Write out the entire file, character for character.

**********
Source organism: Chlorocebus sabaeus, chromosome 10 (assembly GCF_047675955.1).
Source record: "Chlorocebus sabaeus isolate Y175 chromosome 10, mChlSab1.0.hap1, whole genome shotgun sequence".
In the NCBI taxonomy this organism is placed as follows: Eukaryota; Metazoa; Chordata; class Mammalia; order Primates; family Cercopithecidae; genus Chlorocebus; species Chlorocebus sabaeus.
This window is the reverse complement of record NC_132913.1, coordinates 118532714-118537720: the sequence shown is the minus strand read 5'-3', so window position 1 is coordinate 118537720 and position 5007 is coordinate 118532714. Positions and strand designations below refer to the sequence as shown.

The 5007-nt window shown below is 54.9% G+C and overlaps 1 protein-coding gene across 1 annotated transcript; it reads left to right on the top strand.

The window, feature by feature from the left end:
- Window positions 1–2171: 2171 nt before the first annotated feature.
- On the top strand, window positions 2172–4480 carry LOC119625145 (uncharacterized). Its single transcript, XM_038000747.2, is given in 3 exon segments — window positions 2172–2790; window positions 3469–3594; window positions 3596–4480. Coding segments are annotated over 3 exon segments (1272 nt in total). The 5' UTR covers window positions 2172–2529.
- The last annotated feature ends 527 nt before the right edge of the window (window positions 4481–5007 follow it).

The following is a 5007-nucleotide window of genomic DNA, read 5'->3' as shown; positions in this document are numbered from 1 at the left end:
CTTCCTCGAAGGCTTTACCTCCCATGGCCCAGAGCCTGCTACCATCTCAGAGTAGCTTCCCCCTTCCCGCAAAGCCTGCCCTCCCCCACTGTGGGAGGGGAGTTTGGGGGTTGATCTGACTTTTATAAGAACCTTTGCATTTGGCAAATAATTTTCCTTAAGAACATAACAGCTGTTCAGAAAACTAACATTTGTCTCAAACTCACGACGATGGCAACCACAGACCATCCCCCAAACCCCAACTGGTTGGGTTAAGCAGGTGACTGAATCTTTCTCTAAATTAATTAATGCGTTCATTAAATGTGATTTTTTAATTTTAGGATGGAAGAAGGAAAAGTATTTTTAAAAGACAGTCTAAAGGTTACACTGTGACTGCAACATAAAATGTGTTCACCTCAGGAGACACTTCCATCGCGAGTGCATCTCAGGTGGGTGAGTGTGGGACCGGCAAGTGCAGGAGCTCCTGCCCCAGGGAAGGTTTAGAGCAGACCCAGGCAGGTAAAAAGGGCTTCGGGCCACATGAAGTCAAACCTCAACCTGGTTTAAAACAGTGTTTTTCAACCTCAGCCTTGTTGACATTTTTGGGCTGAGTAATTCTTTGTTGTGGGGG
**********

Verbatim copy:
Source organism: Chlorocebus sabaeus, chromosome 10 (assembly GCF_047675955.1).
Source record: "Chlorocebus sabaeus isolate Y175 chromosome 10, mChlSab1.0.hap1, whole genome shotgun sequence".
In the NCBI taxonomy this organism is placed as follows: Eukaryota; Metazoa; Chordata; class Mammalia; order Primates; family Cercopithecidae; genus Chlorocebus; species Chlorocebus sabaeus.
This window is the reverse complement of record NC_132913.1, coordinates 118532714-118537720: the sequence shown is the minus strand read 5'-3', so window position 1 is coordinate 118537720 and position 5007 is coordinate 118532714. Positions and strand designations below refer to the sequence as shown.

The 5007-nt window shown below is 54.9% G+C and overlaps 1 protein-coding gene across 1 annotated transcript; it reads left to right on the top strand.

The window, feature by feature from the left end:
- Window positions 1–2171: 2171 nt before the first annotated feature.
- On the top strand, window positions 2172–4480 carry LOC119625145 (uncharacterized). Its single transcript, XM_038000747.2, is given in 3 exon segments — window positions 2172–2790; window positions 3469–3594; window positions 3596–4480. Coding segments are annotated over 3 exon segments (1272 nt in total). The 5' UTR covers window positions 2172–2529.
- The last annotated feature ends 527 nt before the right edge of the window (window positions 4481–5007 follow it).

The following is a 5007-nucleotide window of genomic DNA, read 5'->3' as shown; positions in this document are numbered from 1 at the left end:
CTTCCTCGAAGGCTTTACCTCCCATGGCCCAGAGCCTGCTACCATCTCAGAGTAGCTTCCCCCTTCCCGCAAAGCCTGCCCTCCCCCACTGTGGGAGGGGAGTTTGGGGGTTGATCTGACTTTTATAAGAACCTTTGCATTTGGCAAATAATTTTCCTTAAGAACATAACAGCTGTTCAGAAAACTAACATTTGTCTCAAACTCACGACGATGGCAACCACAGACCATCCCCCAAACCCCAACTGGTTGGGTTAAGCAGGTGACTGAATCTTTCTCTAAATTAATTAATGCGTTCATTAAATGTGATTTTTTAATTTTAGGATGGAAGAAGGAAAAGTATTTTTAAAAGACAGTCTAAAGGTTACACTGTGACTGCAACATAAAATGTGTTCACCTCAGGAGACACTTCCATCGCGAGTGCATCTCAGGTGGGTGAGTGTGGGACCGGCAAGTGCAGGAGCTCCTGCCCCAGGGAAGGTTTAGAGCAGACCCAGGCAGGTAAAAAGGGCTTCGGGCCACATGAAGTCAAACCTCAACCTGGTTTAAAACAGTGTTTTTCAACCTCAGCCTTGTTGACATTTTTGGGCTGAGTAATTCTTTGTTGTGGGGG